In the past the dining room in any assisted living facility was considered comparable to a dispensary—a necessary service facility for the residents. Over time, some ALFs dressed them up with dress codes, decorations at holidays, and menus which allowed the residents to choose among two or three entrees. This was a major upgrade from the cafeteria ambience which was popular for residents who came of age in the 50’s, 60’s and 70’s. The Baby Boomers, however, are used to eating out—a lot. They will expect a full panoply of offerings, and consequently, ALFs are moving in the direction of fuller menus, and in keeping with the fashion of the generation, a more casual atmosphere. Some are even retaining the services of CIA chefs to enhance their dining experience for residents. Because meal time is in many instances the focus of both social life and movement for the residents, it is also the focus of their ire if the food or service is lacking, and Baby Boomers are not known for their patience in this regard. The dining experience can also be used as a marketing tool. A small area can be set aside for prospects who can taste the fare for themselves, and set that ALF apart from others who do not make that experience available. In short, breaking bread in the community is taking on an ever more important role in the future of the ALF.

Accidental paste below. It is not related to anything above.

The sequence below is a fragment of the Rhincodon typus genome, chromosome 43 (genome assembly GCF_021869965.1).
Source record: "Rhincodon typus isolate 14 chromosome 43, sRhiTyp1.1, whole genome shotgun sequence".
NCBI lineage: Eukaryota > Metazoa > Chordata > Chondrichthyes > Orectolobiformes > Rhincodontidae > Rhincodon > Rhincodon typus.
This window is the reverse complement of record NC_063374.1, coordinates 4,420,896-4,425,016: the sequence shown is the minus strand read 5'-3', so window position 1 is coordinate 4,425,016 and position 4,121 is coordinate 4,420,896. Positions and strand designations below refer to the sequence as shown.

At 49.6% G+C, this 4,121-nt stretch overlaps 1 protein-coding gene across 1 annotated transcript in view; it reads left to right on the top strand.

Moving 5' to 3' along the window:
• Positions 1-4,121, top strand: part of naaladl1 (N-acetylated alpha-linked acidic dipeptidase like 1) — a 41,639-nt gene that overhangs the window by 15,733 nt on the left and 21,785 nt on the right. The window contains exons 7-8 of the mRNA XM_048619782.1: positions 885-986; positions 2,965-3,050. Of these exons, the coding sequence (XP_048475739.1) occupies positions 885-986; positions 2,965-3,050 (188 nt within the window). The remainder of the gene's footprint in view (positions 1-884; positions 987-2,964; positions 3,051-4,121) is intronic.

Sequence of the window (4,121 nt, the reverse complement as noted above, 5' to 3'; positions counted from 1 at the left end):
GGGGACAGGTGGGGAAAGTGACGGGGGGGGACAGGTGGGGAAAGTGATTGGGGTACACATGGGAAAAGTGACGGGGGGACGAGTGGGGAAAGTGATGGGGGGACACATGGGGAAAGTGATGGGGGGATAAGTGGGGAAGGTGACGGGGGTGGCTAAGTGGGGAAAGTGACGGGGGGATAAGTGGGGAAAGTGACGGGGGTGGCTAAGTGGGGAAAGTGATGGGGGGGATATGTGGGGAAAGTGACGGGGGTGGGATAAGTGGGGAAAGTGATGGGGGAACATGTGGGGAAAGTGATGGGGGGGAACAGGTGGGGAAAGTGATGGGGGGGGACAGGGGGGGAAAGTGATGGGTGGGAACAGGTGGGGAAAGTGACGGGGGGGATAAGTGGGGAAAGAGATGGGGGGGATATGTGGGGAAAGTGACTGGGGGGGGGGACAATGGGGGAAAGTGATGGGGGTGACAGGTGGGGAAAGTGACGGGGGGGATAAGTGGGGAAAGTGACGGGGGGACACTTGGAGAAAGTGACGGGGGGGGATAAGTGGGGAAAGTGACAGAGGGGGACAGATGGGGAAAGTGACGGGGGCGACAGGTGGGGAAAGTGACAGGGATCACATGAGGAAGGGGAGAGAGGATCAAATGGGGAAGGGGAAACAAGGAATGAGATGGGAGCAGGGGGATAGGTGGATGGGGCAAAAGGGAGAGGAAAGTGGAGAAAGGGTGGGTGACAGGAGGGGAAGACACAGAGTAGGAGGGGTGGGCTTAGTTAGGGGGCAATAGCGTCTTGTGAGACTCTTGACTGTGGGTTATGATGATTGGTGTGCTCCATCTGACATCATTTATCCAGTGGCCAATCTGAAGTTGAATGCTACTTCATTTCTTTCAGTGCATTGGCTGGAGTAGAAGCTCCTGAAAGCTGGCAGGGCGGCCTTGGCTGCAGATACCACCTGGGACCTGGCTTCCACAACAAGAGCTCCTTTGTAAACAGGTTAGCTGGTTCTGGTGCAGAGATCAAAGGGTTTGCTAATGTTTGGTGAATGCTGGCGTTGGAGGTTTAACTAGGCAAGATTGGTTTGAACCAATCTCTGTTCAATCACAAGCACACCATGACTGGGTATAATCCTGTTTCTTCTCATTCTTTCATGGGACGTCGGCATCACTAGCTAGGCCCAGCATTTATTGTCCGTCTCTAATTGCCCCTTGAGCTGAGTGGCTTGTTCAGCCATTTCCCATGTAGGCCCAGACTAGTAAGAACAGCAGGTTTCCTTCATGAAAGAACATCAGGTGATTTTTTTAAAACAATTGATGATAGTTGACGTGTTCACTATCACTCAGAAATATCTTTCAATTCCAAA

By: Shawn Rader